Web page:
Even for a prize that thrives on controversy, the omission of Hilary Mantel’s The Mirror and the Light from the Booker shortlist today is a big shock. She is, for my money, among the greatest novelists writing today. But this year’s judges, as is their prerogative, have clearly favoured new voices over established names as no fewer than four of the shortlisted books are debuts, which I think might be a record (at least during my tenure as books editor).
The debut novels are: The New Wildernessby Diane Cook (Oneworld), Burnt Sugarby Avni Doshi (Hamish Hamilton), Real Life by Brandon Taylor (Daunt Books) – all American authors – and Shuggie Bain by Douglas Stuart (Picador), who was born and brought up in Glasgow, but now lives in New York. The debutants are joined by Ethiopian-American writer Maaza Mengistie with her second novel The Shadow King (Canongate) and Zimbabwean author, playwright and filmmaker Tsitsi Dangarembga with This Mournable Body ( Faber), her third novel.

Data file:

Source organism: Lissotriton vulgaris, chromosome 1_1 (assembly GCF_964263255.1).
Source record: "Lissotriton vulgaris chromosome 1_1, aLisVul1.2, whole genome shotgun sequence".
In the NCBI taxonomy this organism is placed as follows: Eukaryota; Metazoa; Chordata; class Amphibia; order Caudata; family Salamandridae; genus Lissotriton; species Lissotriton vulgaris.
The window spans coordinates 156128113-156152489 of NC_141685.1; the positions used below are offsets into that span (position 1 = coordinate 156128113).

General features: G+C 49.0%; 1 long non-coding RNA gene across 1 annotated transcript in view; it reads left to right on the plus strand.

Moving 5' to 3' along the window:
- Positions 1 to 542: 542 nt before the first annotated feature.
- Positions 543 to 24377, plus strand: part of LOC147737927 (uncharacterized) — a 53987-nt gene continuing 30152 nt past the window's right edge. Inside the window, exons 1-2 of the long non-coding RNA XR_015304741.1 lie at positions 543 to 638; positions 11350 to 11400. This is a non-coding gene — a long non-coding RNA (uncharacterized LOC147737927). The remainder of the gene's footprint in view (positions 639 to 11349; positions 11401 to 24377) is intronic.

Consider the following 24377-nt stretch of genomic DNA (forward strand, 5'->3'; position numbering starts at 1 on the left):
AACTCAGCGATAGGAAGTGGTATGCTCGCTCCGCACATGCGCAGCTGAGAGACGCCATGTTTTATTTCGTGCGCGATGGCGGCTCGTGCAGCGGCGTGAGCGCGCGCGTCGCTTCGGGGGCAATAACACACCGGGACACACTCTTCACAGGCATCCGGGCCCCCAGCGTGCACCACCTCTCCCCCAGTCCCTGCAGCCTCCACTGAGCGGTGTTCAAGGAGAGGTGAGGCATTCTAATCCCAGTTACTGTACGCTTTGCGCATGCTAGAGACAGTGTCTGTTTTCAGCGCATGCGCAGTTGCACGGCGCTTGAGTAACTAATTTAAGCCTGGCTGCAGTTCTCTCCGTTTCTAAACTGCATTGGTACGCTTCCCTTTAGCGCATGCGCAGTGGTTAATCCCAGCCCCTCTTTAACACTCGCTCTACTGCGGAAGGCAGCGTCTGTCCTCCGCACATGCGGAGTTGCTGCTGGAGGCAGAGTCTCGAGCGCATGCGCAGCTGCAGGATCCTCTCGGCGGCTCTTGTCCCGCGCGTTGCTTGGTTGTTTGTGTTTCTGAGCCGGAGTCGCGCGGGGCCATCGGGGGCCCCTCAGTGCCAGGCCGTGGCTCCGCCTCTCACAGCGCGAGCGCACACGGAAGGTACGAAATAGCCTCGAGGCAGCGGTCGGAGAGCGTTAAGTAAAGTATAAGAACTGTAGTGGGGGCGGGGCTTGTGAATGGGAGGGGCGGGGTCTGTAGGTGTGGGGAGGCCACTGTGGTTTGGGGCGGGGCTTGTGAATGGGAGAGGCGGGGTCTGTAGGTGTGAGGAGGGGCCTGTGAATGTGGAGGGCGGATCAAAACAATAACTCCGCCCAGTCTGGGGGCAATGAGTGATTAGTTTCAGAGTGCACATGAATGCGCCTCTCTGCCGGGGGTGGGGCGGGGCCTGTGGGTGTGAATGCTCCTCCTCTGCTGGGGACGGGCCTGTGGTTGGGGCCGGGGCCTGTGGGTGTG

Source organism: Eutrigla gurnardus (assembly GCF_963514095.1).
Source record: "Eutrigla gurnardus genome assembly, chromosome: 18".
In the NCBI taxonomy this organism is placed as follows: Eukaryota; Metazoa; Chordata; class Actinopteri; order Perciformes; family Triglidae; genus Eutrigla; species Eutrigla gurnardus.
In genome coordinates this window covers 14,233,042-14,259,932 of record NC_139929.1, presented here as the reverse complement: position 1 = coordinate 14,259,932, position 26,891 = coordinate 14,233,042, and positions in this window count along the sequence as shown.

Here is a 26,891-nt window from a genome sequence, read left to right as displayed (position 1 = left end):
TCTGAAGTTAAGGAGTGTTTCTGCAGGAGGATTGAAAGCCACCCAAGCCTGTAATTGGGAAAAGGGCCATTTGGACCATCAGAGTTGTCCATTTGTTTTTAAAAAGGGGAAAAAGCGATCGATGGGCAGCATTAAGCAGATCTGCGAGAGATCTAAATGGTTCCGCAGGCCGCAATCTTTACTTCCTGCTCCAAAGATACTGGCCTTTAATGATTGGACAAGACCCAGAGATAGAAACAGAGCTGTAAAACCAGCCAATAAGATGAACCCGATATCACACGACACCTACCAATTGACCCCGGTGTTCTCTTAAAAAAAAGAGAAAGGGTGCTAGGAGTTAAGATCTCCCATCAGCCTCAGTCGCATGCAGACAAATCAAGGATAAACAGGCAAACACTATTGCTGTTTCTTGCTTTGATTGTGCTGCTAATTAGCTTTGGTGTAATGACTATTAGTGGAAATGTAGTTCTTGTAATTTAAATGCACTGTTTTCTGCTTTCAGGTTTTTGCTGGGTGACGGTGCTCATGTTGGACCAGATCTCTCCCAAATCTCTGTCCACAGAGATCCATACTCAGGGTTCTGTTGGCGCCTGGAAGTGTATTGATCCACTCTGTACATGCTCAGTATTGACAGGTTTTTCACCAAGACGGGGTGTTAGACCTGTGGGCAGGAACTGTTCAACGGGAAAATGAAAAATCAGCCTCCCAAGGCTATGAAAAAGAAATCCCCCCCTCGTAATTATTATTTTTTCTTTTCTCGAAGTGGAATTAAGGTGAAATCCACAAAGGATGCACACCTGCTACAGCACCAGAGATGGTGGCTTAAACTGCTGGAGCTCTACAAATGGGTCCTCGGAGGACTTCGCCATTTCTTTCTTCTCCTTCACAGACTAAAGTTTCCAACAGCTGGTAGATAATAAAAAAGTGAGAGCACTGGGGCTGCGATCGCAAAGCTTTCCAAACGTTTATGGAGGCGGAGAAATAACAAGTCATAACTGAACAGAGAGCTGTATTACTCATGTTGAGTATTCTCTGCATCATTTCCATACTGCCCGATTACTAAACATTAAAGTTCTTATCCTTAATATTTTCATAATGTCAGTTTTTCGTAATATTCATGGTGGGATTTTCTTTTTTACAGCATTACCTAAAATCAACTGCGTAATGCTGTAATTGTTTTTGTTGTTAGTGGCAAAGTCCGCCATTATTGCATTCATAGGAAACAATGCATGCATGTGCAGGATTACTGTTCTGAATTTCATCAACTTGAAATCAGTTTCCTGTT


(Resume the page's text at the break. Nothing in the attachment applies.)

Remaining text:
There is no clear front runner making the field wide open in terms of a likely winner. The names may be less familiar to booksellers – but this offers the opportunity, and the challenge, of handselling titles that their customers may well not have heard of. However, all have been well reviewed in the broadsheets and on broadcast media according to The Bookseller’s Books in the Media (BIM) round-up. Shuggie Bain leads the way both with the number of print reviews (an impressive nine) and sales (6,574 copies sold at time of writing). Real Life, This Mournable Body and The Shadow King have five reviews each, with sales of 4,810, 1,697 and 4,577 respectively. Burnt Sugar has sold 4,125 and benefited from three reviews, with The New Wilderness bringing up the rear with two reviews and 903 copies sold. I would expect these figures to become immediately out of date though, as nothing spikes a sale increase like a Booker prize Shortlisting (unless it’s a celebrity recommending your book on social media, but that’s another blog).
Congratulations to all!
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